Paper of the month

Meshorer's Lab: Progerin-Induced Transcriptional Changes in Huntington's Disease Human Pluripotent Stem Cell-Derived Neurons

Dorit Cohen-Carmon, Matan Sorek, Vitaly Lerner, Mundackal S. Divya, Malka Nissim-Rafinia, Yosef Yarom & Eran Meshorer

Mol Neurobiol. 2020 Mar;57(3):1768-1777. (2019)

Lay summary:

Huntington’s disease (HD) is a neurodegenerative late-onset genetic disorder. In spite of the availability of many animal models, there is still no cure for this disease. In this study we established a convenient in-vitro human model system to study HD using human embryonic stem cells (hESCs) and patient-derived human induced pluripotent stem cells (iPSCs) lines. The ~45 days differentiation protocol produces electrophysiologically active striatal GABAergic post-mitotic neurons, which are the most vulnerable in HD. However, these neurons, as in most stem cell differentiation protocols, are in a state, which is equivalent to newly-born neurons and therefore lack this important disease-related component. We therefore accelerated the aging of the neurons in culture by forcing the cells to express Progerin, a mutated protein which causes the premature aging Hutchinson Gilford Progeria Syndrome. We show that aging the neurons aggravates the otherwise subtle transcriptional changes between wild type and HD neurons.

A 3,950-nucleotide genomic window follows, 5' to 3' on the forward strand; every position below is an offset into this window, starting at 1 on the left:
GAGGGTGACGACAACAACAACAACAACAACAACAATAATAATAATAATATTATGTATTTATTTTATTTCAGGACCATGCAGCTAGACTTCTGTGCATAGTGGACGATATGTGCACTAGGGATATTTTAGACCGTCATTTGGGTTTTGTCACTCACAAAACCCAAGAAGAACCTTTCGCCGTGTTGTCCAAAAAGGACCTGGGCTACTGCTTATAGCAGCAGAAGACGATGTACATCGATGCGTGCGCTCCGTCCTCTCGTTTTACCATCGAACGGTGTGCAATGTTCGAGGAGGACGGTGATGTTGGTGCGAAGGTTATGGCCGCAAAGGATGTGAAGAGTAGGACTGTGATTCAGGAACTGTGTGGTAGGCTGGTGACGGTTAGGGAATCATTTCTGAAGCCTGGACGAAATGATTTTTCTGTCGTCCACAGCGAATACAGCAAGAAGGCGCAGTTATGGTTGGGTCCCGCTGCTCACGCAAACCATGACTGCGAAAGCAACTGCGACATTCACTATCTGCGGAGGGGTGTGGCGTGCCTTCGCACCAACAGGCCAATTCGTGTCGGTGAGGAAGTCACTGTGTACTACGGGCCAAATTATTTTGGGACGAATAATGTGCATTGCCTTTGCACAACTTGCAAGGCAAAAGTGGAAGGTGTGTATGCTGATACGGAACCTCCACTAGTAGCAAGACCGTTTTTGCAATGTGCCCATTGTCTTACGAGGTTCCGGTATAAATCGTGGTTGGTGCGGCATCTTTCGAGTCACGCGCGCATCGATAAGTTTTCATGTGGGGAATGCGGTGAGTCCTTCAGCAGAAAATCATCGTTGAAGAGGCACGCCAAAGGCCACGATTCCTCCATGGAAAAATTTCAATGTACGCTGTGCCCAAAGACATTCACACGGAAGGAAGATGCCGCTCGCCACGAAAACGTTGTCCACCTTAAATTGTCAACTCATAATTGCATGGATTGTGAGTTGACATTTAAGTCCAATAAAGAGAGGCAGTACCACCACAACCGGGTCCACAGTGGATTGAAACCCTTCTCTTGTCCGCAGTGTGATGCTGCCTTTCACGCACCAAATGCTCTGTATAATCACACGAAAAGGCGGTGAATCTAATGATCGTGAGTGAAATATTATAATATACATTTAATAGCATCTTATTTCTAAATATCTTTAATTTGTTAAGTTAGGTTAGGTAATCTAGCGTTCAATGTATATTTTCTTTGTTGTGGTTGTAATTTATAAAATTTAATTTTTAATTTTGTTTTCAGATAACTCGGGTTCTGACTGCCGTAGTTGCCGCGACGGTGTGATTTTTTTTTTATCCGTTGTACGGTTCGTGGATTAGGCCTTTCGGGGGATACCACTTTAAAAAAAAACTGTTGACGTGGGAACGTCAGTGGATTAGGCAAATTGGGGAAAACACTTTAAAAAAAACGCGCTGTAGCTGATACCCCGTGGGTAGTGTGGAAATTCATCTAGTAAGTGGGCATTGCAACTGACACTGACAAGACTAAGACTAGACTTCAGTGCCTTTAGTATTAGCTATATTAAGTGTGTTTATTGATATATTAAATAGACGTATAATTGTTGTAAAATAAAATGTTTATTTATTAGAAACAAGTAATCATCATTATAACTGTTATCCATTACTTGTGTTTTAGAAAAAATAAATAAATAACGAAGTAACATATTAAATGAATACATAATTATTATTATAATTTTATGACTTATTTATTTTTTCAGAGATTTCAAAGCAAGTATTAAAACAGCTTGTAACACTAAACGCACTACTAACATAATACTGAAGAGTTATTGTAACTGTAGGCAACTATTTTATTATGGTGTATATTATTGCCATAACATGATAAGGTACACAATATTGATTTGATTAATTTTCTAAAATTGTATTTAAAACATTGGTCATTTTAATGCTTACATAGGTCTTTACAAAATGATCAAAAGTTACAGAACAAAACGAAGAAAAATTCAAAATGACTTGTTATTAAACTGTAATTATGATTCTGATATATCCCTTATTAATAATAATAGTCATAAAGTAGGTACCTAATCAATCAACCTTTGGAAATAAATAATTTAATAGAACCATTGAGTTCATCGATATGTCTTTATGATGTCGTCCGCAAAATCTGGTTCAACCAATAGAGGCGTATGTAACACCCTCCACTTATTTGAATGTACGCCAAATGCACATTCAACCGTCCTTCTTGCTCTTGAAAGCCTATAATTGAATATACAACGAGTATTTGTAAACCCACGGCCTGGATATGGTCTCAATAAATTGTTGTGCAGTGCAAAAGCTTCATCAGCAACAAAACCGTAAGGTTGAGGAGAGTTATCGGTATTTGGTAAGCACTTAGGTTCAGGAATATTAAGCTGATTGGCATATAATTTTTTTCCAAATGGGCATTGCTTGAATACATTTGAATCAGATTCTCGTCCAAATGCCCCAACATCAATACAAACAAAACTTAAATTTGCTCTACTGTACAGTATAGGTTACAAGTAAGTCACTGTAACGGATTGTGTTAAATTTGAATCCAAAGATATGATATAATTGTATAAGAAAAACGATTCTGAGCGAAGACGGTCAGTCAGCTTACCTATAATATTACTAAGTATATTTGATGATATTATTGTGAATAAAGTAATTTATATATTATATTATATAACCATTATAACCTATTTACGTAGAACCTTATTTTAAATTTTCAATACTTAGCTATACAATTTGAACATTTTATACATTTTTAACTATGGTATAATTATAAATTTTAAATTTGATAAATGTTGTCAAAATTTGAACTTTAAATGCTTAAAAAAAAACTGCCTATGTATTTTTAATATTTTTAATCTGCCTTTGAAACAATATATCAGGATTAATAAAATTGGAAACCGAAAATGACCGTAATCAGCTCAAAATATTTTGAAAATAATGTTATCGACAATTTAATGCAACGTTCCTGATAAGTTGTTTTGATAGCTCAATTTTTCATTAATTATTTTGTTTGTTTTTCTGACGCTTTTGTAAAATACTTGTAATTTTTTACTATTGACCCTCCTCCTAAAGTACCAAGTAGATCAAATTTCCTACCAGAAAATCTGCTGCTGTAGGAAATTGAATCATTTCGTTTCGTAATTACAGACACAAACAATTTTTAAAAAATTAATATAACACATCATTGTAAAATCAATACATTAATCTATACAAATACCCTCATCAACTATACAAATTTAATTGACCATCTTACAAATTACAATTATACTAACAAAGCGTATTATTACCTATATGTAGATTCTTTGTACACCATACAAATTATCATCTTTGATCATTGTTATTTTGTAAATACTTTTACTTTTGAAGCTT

“Working memory”